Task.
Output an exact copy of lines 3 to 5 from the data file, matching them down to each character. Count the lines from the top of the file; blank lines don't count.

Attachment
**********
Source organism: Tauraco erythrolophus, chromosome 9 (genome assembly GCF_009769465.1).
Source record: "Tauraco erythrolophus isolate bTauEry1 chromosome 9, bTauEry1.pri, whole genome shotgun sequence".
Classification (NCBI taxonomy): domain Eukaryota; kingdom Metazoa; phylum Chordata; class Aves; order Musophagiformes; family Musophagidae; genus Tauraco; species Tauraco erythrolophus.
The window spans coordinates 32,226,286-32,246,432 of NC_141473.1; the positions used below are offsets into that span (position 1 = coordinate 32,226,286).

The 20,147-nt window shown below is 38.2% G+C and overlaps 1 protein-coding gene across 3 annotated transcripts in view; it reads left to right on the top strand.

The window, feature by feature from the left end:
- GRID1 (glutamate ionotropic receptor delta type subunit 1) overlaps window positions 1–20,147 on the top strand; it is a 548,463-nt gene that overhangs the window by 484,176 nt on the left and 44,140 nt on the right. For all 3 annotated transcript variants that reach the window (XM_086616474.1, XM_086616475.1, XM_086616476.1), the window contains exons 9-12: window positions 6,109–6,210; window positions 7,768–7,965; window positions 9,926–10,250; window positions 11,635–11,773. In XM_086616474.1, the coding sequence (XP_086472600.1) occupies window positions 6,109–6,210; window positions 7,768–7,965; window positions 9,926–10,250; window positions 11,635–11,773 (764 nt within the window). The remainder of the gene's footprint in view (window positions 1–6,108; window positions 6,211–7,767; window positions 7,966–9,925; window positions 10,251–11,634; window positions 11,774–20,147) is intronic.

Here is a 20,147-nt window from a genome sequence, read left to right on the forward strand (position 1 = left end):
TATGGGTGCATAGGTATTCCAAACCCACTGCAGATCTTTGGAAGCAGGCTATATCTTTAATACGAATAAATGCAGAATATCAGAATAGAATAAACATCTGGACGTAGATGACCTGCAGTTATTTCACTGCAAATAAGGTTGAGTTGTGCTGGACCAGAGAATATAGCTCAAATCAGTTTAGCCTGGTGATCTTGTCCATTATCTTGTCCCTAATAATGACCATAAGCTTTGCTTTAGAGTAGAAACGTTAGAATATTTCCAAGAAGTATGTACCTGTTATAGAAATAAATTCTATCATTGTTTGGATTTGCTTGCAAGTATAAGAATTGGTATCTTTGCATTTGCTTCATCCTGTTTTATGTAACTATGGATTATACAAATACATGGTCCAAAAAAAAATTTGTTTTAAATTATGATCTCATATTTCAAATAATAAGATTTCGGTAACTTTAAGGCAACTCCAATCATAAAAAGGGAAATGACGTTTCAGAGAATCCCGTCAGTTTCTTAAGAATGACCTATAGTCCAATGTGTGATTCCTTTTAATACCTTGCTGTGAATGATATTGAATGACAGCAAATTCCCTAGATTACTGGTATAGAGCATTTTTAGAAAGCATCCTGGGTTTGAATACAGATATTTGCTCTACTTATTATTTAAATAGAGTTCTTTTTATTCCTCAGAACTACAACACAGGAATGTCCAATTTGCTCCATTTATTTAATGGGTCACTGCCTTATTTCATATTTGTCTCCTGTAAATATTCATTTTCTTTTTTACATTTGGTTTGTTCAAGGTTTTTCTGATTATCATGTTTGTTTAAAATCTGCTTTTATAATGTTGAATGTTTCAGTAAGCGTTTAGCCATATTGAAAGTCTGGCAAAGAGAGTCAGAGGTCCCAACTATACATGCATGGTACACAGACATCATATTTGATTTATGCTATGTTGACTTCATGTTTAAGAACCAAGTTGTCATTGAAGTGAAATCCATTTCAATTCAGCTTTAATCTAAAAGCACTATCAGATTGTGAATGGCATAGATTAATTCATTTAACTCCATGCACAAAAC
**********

Classification (NCBI taxonomy): domain Eukaryota; kingdom Metazoa; phylum Chordata; class Aves; order Musophagiformes; family Musophagidae; genus Tauraco; species Tauraco erythrolophus.
The window spans coordinates 32,226,286-32,246,432 of NC_141473.1; the positions used below are offsets into that span (position 1 = coordinate 32,226,286).

The 20,147-nt window shown below is 38.2% G+C and overlaps 1 protein-coding gene across 3 annotated transcripts in view; it reads left to right on the top strand.